Tuesday, August 12, 2003

Taking Khalid "The Tank" to High-Security Facility, 129 Degree Heat, Photo Op with a Dead Iraqi, Losing My Mind

12 Aug, 2003

I miss you so much Spatzibobbes! I am pretty exhausted mentally and physically. The phone isn’t working, and it’s driving me completely nuts. I went to the internet café and spent 4 bucks on using the computer, and it didn’t even work. The Iraqis are getting arrogant though, charging big prices for little service. I miss you Nora! I want you to know all is OK.! I just got back from BIAP, and it was sooo hot, 129˚ F. I drank a lot of water before leaving. The drive went well, my passenger was a fat man in a man dress named Khalid “The Tank.” He was a colonel in the Iraqi Security Agency, or something to that effect. He’s supposedly notorious here, for signing off executions for over 2,000 political dissidents. His house was raided by us a few nights ago, but he wasn’t found. His brothers and cousins were there, so they were brought into our prison. He turned himself in and in exchange he asked that his relatives be released. Well, we took him to a special facility where colonels and above go. We walked to the barbed wire fence, to the sally port, and there I saw young men in boonie caps and desert uniforms. They had large batons in their hands, and one even had a shotgun. They looked pretty intimidating, standing as if waiting to beat him (I doubt if they beat these guys).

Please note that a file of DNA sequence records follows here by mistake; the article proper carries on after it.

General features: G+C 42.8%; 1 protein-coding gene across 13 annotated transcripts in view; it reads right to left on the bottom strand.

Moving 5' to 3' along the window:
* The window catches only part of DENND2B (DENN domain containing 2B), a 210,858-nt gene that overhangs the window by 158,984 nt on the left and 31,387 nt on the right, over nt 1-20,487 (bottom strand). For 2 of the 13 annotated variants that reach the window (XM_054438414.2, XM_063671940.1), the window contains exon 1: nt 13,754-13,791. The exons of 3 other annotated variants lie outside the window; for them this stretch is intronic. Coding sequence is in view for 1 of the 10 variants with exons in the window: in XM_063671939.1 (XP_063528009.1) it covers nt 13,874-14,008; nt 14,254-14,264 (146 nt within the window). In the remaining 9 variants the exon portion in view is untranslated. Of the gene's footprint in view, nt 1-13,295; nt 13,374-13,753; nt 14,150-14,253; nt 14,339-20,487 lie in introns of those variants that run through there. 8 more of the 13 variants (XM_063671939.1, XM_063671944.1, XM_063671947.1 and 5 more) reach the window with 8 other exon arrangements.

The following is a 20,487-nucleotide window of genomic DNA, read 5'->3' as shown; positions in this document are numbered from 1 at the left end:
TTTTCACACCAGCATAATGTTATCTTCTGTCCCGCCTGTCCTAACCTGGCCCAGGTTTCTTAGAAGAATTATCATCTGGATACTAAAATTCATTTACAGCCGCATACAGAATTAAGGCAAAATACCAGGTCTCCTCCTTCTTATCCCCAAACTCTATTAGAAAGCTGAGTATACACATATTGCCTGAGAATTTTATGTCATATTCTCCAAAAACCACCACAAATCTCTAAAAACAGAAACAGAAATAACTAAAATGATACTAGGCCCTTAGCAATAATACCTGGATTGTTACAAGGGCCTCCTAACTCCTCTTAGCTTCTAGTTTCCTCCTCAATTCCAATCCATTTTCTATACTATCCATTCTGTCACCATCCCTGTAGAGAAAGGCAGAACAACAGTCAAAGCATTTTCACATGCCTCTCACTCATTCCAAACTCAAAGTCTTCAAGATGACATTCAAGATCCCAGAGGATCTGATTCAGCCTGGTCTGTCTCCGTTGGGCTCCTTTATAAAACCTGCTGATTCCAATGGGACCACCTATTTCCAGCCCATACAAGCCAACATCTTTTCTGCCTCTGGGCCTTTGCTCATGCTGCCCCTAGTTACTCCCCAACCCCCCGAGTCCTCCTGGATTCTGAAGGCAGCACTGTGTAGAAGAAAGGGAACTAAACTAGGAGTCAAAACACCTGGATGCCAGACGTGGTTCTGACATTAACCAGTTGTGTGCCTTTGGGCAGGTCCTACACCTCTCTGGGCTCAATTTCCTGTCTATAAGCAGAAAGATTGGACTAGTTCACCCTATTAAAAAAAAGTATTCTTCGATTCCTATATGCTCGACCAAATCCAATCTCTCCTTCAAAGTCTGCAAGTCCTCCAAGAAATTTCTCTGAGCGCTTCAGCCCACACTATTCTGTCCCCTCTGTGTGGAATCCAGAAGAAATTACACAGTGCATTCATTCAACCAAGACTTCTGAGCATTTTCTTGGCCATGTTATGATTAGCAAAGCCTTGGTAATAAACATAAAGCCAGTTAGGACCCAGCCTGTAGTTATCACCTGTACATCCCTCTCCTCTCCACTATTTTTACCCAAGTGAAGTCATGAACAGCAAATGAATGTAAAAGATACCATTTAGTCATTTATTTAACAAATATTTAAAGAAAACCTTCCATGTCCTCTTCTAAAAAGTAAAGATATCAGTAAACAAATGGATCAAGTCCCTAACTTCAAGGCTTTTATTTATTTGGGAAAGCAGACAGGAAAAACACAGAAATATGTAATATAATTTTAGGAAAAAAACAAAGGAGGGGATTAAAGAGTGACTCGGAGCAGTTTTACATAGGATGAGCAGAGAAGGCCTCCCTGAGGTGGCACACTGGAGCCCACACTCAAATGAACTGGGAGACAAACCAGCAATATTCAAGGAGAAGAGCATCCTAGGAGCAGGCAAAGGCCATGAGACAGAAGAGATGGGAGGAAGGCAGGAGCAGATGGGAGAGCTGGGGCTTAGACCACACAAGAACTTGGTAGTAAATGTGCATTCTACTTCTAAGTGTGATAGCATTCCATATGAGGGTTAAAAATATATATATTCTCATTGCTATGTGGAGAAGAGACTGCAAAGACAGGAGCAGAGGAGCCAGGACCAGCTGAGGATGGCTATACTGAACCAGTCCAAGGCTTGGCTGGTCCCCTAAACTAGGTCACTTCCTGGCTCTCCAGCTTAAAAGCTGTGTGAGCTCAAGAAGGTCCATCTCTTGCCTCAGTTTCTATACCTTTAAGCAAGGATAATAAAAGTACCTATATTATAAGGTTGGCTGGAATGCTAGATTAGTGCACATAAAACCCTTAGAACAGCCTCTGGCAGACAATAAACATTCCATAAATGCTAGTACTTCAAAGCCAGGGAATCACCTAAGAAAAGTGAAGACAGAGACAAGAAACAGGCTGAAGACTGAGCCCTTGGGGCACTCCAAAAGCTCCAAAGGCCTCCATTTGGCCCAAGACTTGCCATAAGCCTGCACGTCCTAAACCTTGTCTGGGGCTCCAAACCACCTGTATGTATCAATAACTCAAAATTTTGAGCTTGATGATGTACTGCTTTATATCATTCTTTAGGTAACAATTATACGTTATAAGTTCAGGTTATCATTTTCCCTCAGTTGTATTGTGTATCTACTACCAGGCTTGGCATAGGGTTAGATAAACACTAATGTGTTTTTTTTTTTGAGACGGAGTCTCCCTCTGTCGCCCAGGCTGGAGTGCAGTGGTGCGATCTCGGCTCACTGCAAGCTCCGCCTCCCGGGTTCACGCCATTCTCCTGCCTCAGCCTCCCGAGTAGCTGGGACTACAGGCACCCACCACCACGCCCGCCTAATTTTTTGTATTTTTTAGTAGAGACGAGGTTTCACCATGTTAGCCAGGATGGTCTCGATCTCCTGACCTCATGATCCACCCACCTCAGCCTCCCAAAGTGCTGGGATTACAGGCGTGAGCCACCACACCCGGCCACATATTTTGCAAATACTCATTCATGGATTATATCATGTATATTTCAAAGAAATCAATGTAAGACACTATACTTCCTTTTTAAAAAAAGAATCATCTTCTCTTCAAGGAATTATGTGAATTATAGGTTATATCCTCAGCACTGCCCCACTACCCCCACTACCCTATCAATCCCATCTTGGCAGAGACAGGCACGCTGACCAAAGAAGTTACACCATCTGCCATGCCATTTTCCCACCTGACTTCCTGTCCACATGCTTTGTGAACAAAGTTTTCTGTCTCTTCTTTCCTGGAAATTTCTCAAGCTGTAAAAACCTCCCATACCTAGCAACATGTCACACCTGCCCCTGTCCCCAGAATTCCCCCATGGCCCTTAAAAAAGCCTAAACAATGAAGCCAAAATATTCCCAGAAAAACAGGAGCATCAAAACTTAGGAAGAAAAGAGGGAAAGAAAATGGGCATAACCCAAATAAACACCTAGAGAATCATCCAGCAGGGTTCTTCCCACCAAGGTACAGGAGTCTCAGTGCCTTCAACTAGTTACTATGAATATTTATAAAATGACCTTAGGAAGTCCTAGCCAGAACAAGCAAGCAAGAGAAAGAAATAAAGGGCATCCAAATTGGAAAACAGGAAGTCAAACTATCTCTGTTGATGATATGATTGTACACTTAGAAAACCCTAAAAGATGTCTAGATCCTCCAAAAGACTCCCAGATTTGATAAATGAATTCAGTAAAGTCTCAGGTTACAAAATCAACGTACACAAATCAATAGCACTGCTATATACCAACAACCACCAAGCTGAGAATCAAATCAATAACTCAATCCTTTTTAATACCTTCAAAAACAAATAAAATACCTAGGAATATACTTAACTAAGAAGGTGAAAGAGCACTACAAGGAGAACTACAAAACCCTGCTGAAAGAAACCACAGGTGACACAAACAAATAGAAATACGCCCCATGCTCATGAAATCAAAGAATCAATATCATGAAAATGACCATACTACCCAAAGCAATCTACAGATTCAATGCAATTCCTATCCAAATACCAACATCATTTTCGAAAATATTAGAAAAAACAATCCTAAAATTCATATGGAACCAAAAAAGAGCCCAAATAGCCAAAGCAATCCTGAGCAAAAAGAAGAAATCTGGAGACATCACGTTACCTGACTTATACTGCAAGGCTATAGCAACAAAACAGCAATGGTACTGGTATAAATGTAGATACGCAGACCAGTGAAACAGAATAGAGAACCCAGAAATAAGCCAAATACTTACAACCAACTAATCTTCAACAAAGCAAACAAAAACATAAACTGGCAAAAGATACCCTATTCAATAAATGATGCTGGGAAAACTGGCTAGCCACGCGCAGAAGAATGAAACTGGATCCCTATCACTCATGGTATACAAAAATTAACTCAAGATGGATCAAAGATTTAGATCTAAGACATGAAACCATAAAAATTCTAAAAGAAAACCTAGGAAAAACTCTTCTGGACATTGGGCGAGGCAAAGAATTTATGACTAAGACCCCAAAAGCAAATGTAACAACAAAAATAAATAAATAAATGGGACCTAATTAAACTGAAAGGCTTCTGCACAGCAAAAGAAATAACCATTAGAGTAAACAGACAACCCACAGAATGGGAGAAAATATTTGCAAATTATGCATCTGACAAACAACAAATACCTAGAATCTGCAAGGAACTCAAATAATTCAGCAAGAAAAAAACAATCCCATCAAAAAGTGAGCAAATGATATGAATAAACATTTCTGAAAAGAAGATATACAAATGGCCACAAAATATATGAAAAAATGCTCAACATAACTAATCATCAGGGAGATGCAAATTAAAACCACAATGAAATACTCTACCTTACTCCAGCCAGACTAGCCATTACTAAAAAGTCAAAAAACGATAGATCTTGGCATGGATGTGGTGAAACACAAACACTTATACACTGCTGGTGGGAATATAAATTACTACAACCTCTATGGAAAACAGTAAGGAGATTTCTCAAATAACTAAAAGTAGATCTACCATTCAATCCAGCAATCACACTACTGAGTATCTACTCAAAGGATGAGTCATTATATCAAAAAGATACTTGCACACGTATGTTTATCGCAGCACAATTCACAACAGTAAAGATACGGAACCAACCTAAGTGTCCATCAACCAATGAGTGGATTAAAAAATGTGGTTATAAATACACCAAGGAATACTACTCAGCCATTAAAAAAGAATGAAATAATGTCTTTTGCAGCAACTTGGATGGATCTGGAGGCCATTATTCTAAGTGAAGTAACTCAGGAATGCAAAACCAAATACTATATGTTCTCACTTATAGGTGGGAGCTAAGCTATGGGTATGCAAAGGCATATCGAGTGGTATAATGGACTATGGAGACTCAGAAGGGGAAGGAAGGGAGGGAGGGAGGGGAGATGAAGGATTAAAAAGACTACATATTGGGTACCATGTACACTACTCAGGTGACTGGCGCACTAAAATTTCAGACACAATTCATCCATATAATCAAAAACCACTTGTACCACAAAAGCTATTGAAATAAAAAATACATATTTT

The Tank was huge. The head guard would grab Tank’s hands and yell at him in English to assume different positions. At one point, his massive ass had to sit on the burning pavement so they could search his sandals. I stood there, again, just to see. I want to see how all of this works. Then they brought him into the prison. I saw these guard bubbas and then looked at the Tank. Dogs run with dogs, fight with dogs, die like dogs. The Tank was amongst fellow dogs. It’s amazing how life sorts people out.
We then left Tank, and went to the airport terminal, not the main terminal, but the HQs of Iraqi Airways (now our 1AD headquarters). We had to drop SFC Mayer off so he could fly home. He’s been away from his family for over a year – at least. He’s a nice guy. He was saying,
“I would take leave to go home 3 weeks earlier, but my kid will be in school. What’s another 3 weeks?” You hear Army people talk about family and time as if time has no end. 20 years here, 6 there, month or two over there. It’s all numbers. You totally become numb to the human cost of relationships. If you are working to support a family, what sense is there in staying gone all the time – as if you have no family. I don’t know. SFC Mayer’s been married 14+ years, so that time away may seem small compared to the time he’s been married. He’s a good guy. It’s good he’s going home, I was happy for him.